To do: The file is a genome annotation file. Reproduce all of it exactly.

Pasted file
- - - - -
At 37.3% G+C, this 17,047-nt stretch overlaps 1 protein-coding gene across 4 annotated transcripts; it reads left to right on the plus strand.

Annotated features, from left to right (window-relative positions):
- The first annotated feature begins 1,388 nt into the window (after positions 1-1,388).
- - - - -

At 37.3% G+C, this 17,047-nt stretch overlaps 1 protein-coding gene across 4 annotated transcripts; it reads left to right on the plus strand.

Annotated features, from left to right (window-relative positions):
- The first annotated feature begins 1,388 nt into the window (after positions 1-1,388).